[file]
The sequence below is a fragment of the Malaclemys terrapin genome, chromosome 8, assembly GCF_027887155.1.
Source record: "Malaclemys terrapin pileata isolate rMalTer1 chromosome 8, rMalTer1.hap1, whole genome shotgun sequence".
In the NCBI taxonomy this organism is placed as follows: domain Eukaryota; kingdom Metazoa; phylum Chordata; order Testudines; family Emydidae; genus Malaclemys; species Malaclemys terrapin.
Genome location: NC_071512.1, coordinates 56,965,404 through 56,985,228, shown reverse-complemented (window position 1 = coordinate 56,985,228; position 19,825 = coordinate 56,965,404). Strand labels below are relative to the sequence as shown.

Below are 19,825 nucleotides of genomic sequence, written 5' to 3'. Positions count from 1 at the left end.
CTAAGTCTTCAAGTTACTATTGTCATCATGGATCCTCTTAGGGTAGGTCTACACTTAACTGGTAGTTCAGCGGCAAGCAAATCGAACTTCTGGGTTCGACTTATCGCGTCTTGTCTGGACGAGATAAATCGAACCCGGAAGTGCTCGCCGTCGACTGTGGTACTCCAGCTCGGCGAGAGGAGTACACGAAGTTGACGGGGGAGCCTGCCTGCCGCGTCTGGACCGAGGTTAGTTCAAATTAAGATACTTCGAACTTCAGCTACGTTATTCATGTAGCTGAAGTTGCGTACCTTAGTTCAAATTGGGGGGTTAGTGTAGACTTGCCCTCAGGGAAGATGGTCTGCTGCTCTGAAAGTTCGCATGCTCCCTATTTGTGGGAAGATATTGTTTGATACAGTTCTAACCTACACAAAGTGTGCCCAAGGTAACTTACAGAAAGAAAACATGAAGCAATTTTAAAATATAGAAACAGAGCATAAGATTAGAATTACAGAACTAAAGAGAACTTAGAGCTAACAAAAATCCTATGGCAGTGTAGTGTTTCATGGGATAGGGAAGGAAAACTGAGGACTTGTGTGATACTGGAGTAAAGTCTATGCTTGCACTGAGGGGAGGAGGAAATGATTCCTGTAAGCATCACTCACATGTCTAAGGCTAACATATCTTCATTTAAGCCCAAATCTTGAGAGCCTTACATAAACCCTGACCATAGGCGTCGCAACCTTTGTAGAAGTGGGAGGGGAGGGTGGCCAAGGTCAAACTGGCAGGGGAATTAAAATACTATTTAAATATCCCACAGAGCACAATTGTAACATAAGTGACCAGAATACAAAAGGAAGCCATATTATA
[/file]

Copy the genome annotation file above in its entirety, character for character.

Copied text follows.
The sequence below is a fragment of the Malaclemys terrapin genome, chromosome 8, assembly GCF_027887155.1.
Source record: "Malaclemys terrapin pileata isolate rMalTer1 chromosome 8, rMalTer1.hap1, whole genome shotgun sequence".
In the NCBI taxonomy this organism is placed as follows: domain Eukaryota; kingdom Metazoa; phylum Chordata; order Testudines; family Emydidae; genus Malaclemys; species Malaclemys terrapin.
Genome location: NC_071512.1, coordinates 56,965,404 through 56,985,228, shown reverse-complemented (window position 1 = coordinate 56,985,228; position 19,825 = coordinate 56,965,404). Strand labels below are relative to the sequence as shown.

Below are 19,825 nucleotides of genomic sequence, written 5' to 3'. Positions count from 1 at the left end.
CTAAGTCTTCAAGTTACTATTGTCATCATGGATCCTCTTAGGGTAGGTCTACACTTAACTGGTAGTTCAGCGGCAAGCAAATCGAACTTCTGGGTTCGACTTATCGCGTCTTGTCTGGACGAGATAAATCGAACCCGGAAGTGCTCGCCGTCGACTGTGGTACTCCAGCTCGGCGAGAGGAGTACACGAAGTTGACGGGGGAGCCTGCCTGCCGCGTCTGGACCGAGGTTAGTTCAAATTAAGATACTTCGAACTTCAGCTACGTTATTCATGTAGCTGAAGTTGCGTACCTTAGTTCAAATTGGGGGGTTAGTGTAGACTTGCCCTCAGGGAAGATGGTCTGCTGCTCTGAAAGTTCGCATGCTCCCTATTTGTGGGAAGATATTGTTTGATACAGTTCTAACCTACACAAAGTGTGCCCAAGGTAACTTACAGAAAGAAAACATGAAGCAATTTTAAAATATAGAAACAGAGCATAAGATTAGAATTACAGAACTAAAGAGAACTTAGAGCTAACAAAAATCCTATGGCAGTGTAGTGTTTCATGGGATAGGGAAGGAAAACTGAGGACTTGTGTGATACTGGAGTAAAGTCTATGCTTGCACTGAGGGGAGGAGGAAATGATTCCTGTAAGCATCACTCACATGTCTAAGGCTAACATATCTTCATTTAAGCCCAAATCTTGAGAGCCTTACATAAACCCTGACCATAGGCGTCGCAACCTTTGTAGAAGTGGGAGGGGAGGGTGGCCAAGGTCAAACTGGCAGGGGAATTAAAATACTATTTAAATATCCCACAGAGCACAATTGTAACATAAGTGACCAGAATACAAAAGGAAGCCATATTATA